Why isn't there a cure for migraines?
Migraines are mind-muddling nightmares. Why can't we stop them?
A migraine is a headache in the same way a square is a rectangle. A migraine is technically a kind of headache — but the word headache in no way captures the intense agony of a migraine.
A migraine is an entirely different beast, one that's nausea-inducing, vision-blurring, mind-muddling, limb-weakening, head-throbbing, and neck-stiffening. A headache is typically centered in your cranial region; a migraine is a horrible full-body experience.
When I'm stuck at home with a migraine, it's not a day spent catching up on my Netflix queue, flipping through magazines, or playing around on Instagram. At best, I'm fitfully sleeping. At worst, I'm hunched over the toilet cradling my head in my palms. Most of the day is spent trying to prop my head up at the least painful possible angle, shifting an ice pack around to cover the portion of my head that throbs most at that particular moment, and praying that if I don't move around too much then maybe this time I can keep down a glass of water — and my migraine medicine.
When a migraine strikes, it's pretty much impossible for me to form a coherent thought, let alone show up to work. I've lost numerous workdays this year to migraines, and statistics indicate I'm far from the only one: An estimated 90 percent of migraine sufferers can't "work or function normally" when they're experiencing a migraine, the Migraine Research Foundation reported.
The Migraine Research Foundation also revealed that American workers miss a collective 113 million work days annually due to migraines, causing American employers to lose out on more than $13 billion a year. Migraines rank as the third "most prevalent illness in the world" and the sixth "most disabling." Worldwide, 1 billion people are affected by migraines.
And yet ... scientists don't seem particularly close to coming up with a cure.
Migraines can be managed, but there's a learning curve involved. Oftentimes, you have to work with a doctor to pinpoint your triggers, which can include alcohol, certain foods, stress, allergies, hormonal changes, weather, particular smells, sleeping in too late, staying up too late, not getting enough sleep, skipping meals, dehydration, intense physical activity (including sex), and some medications.
Once identified, those triggers are to be avoided at all costs. Triggers like weather and stress can be next to impossible to avoid, while others, like the very common triggers of wine and aged cheeses, are just a bummer to give up. I'll always miss you, beer.
Aside from managing your life to the point where your sleep schedule is consistent, your mealtimes are regular, your stress is managed, and your triggers are avoided, there are pain-relieving and preventative prescription medications that you can turn to if over-the-counter drugs don't scratch the surface. There's also a slew of alternative medicine approaches, including acupuncture, massage therapy, and herbs. Some migraine sufferers even swear by regular Botox injections.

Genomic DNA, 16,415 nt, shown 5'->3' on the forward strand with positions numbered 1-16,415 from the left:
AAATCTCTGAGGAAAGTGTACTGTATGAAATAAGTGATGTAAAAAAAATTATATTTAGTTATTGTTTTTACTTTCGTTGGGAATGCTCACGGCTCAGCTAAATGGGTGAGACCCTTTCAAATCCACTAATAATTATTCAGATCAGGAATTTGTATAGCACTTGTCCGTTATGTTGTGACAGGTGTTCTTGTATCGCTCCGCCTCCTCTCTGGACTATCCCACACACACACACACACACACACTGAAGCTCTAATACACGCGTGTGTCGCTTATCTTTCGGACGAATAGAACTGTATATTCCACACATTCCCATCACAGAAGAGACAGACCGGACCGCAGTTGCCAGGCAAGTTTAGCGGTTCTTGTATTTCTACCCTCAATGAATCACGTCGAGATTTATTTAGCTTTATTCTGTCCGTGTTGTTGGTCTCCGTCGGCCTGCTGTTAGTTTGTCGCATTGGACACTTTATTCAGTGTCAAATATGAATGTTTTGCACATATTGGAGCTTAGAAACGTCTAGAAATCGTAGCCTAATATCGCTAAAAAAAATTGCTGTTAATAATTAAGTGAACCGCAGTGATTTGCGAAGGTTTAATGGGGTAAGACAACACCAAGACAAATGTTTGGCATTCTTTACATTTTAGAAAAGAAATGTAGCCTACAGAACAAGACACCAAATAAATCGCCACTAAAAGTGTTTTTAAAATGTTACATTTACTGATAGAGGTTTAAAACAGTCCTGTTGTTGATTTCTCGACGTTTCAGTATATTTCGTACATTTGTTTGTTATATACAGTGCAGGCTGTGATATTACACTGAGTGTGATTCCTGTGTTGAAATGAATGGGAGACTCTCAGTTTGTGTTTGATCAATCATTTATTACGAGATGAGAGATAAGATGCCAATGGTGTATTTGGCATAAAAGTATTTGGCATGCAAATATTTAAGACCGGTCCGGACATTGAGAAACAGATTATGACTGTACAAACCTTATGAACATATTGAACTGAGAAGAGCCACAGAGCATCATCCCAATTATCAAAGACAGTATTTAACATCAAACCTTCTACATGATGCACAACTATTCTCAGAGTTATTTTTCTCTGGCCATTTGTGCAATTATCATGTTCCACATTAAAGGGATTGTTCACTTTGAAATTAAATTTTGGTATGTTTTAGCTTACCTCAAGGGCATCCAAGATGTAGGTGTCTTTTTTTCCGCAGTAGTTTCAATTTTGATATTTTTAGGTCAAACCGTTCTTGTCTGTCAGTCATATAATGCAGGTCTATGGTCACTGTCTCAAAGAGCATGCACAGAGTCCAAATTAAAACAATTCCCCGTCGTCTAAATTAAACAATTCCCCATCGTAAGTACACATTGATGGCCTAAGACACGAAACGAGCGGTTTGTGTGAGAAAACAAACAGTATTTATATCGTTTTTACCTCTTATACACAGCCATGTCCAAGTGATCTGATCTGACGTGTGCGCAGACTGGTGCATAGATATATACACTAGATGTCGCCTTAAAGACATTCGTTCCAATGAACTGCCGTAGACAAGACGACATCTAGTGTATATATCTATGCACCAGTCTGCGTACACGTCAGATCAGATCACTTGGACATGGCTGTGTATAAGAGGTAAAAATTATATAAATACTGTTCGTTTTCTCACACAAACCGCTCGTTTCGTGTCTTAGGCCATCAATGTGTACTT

But the drugs can have myriad side effects, including rebound headaches if the medicine is taken too frequently; evidence for alternative medicine's efficacy is limited; and Botox injections need to be repeated every 12 weeks, with 31 tiny injections administered each time. Moreover, while these treatments may make living with migraines more manageable, they don't actually get down to solving the root cause of migraines.
That's because scientists aren't entirely sure what causes them.
So far, what scientists have established for sure is that migraines are a neurobiological disorder, which Gizmodo explains means migraines are "an illness of the nervous system that's caused by biological factors like genetics or metabolism."
But if migraines are this prevalent, why aren't there better answers out there? The Guardian provided some disheartening explanations:
Serious research into migraine began only relatively recently, as for a long time many doctors believed that it was a psychosomatic condition produced by people being unable to deal with stress. "It was a disorder that most obviously affected women and so wasn't taken as seriously," [Harvard neurology professor Elizabeth] Loder says. "And it's a pain disorder. Pain is subjective: We don't have any way of measuring it, which can make it very hard for people to believe it's real. Plus, on top of all of that, it's episodic, so between attacks, sufferers may look perfectly well." [The Guardian]
The Guardian also noted that migraine research "receives much less funding, compared with similarly debilitating conditions." The National Institutes of Health's 2017 budget for migraines was $19 million; $51 million was devoted to smallpox, and the last case of smallpox in the U.S. was in 1949. No offense to smallpox, but it seems safe to say that 113 million workdays aren't missed annually because of smallpox.
Now, it's not like scientists are sitting back and hoping the throbbing pain in people's heads will just work itself out though. They're studying more effective treatments — they just have yet to find the silver bullet. Popular Science reported that "even with treatments in hand, scientists appear trapped in a Zeno's paradox of research: The closer they come to discovering the cause of migraines, the more baffling the brain gets."
The closest scientists seem to have gotten recently is a new treatment involving monoclonal antibodies that target a neuropeptide called CGRP, which appears to be released when people are experiencing migraines. Early studies show promise; back in 2015, neurologist Joseph Safdieh billed this "the most hopeful thing on the horizon," in fact "the only hope on the horizon."
Years later, it still seems to be the only hope.